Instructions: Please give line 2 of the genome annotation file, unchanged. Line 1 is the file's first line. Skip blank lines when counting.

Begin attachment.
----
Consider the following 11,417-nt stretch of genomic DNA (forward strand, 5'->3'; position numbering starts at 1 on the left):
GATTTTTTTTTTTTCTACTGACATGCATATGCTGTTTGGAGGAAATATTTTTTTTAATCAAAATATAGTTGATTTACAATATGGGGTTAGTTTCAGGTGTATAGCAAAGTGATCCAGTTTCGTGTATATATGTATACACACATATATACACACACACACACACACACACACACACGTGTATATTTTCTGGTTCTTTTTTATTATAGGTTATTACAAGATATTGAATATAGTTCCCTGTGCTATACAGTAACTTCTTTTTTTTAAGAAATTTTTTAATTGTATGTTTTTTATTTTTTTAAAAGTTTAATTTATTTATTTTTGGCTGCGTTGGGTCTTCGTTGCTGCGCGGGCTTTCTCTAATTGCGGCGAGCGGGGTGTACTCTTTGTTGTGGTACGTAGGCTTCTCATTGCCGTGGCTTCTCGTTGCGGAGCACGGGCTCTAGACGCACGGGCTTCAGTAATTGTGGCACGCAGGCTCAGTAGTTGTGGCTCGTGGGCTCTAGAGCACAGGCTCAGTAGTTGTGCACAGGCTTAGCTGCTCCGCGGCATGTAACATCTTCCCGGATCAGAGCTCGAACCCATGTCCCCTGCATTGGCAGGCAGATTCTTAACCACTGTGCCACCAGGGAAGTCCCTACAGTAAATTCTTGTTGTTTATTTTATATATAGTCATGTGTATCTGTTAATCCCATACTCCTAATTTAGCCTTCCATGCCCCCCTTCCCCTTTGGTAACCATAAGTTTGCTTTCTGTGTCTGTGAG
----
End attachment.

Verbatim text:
GATTTTTTTTTTTTCTACTGACATGCATATGCTGTTTGGAGGAAATATTTTTTTTAATCAAAATATAGTTGATTTACAATATGGGGTTAGTTTCAGGTGTATAGCAAAGTGATCCAGTTTCGTGTATATATGTATACACACATATATACACACACACACACACACACACACACACGTGTATATTTTCTGGTTCTTTTTTATTATAGGTTATTACAAGATATTGAATATAGTTCCCTGTGCTATACAGTAACTTCTTTTTTTTAAGAAATTTTTTAATTGTATGTTTTTTATTTTTTTAAAAGTTTAATTTATTTATTTTTGGCTGCGTTGGGTCTTCGTTGCTGCGCGGGCTTTCTCTAATTGCGGCGAGCGGGGTGTACTCTTTGTTGTGGTACGTAGGCTTCTCATTGCCGTGGCTTCTCGTTGCGGAGCACGGGCTCTAGACGCACGGGCTTCAGTAATTGTGGCACGCAGGCTCAGTAGTTGTGGCTCGTGGGCTCTAGAGCACAGGCTCAGTAGTTGTGCACAGGCTTAGCTGCTCCGCGGCATGTAACATCTTCCCGGATCAGAGCTCGAACCCATGTCCCCTGCATTGGCAGGCAGATTCTTAACCACTGTGCCACCAGGGAAGTCCCTACAGTAAATTCTTGTTGTTTATTTTATATATAGTCATGTGTATCTGTTAATCCCATACTCCTAATTTAGCCTTCCATGCCCCCCTTCCCCTTTGGTAACCATAAGTTTGCTTTCTGTGTCTGTGAG